Complex financial management experience

In January 2014, Mr. Kübler assumed the position of Senior Vice President of the Corporate Operating Office of Deutsche Telekom, our majority stockholder and a leading integrated telecommunications company, and reports directly to the Chief Executive Officer of Deutsche Telekom. From July 2009 to December 2013, Mr. Kübler served as a Senior Vice President Group Controlling at Deutsche Telekom. In this position, he was responsible for the financial planning, analysis and steering of the overall Deutsche Telekom Group as well as the financial management of central headquarters and shared services. From November 2003 to June 2009, Mr. Kübler served as Chief Financial Officer of T-Mobile Deutschland GmbH, the mobile operations of Deutsche Telekom in Germany now known as Telekom Deutschland GmbH (a wholly-owned subsidiary of Deutsche Telekom). Mr. Kübler studied Business Administration at H.E.C. in Paris and the Universities of Bonn and Cologne. He holds a doctoral degree from the University of Cologne.

 

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PROPOSAL 1 – ELECTION OF DIRECTORS

 

Thorsten Langheim

  

 

LOGO

  

Age: 50

 

Director since: 2013

 

Board committees: Executive, Nominating and Corporate Governance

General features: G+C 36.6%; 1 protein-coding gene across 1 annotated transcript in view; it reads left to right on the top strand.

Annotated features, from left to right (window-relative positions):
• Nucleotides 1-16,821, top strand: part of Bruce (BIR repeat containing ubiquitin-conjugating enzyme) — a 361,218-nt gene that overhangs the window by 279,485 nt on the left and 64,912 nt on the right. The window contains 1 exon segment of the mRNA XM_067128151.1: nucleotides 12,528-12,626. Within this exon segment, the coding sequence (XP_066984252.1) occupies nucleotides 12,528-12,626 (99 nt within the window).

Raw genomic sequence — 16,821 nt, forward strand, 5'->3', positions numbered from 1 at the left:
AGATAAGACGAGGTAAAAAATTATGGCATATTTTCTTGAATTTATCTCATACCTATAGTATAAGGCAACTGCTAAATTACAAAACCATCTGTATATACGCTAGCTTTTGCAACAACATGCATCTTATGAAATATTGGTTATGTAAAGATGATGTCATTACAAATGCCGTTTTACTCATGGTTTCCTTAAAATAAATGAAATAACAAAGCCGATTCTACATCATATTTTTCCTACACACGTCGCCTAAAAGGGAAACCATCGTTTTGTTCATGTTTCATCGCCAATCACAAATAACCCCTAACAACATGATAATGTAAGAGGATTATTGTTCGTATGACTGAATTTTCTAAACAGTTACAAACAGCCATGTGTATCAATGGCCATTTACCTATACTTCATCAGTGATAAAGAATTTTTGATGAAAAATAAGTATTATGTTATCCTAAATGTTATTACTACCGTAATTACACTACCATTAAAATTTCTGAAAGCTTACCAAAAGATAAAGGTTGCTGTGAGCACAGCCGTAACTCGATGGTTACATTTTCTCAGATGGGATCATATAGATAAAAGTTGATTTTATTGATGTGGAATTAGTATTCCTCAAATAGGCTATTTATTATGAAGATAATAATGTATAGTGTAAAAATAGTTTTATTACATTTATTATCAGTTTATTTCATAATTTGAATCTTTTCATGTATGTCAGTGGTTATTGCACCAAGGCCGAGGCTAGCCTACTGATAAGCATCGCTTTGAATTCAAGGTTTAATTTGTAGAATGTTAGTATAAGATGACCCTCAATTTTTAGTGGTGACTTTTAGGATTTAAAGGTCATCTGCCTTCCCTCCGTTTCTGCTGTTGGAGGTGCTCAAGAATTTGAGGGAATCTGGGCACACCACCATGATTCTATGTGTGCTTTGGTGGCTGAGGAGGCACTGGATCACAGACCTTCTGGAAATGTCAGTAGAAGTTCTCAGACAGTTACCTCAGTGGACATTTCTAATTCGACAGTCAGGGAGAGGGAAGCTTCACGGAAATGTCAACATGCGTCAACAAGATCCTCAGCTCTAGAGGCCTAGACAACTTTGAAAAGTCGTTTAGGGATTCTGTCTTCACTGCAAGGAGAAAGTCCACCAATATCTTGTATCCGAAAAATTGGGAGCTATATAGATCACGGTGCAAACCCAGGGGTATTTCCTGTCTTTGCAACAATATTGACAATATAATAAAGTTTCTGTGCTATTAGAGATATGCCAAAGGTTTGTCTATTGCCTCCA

Qualifications and skills to serve as a director:

 

   Expertise in global telecommunications industry

 

    Experience overseeing telecommunications and technology investments

 

   Corporate strategy and M&A experience

Mr. Langheim serves as Senior Vice President Group Corporate Development of Deutsche Telekom, our majority stockholder and a leading integrated telecommunications company, a position he has held since November 2009. In his current role, he manages Deutsche Telekom’s Corporate Strategy and Group M&A activities. Mr. Langheim has also served as the Chairman of Deutsche Telekom Capital Partners since June 2015. Prior to his position at Deutsche Telekom, Mr. Langheim was Managing Director at the Private Equity Group of The Blackstone Group, an asset management and financial services company, from May 2004 to June 2009, primarily focusing on private equity investments in Germany. Mr. Langheim is a member of the Supervisory Board of Scout24, T-Systems and Deutsche Sporthilfe. Previously, Mr. Langheim served on the boards of STRATO AG and T-Venture Holding GmbH. Mr. Langheim holds a Master of Science degree in International Securities, Investment and Banking from the ISMA Centre for Education and Research at the University of Reading. Mr. Langheim holds a Bachelor’s degree in European Finance and Accounting from the University of Bremen (Germany) and Leeds Business School (United Kingdom).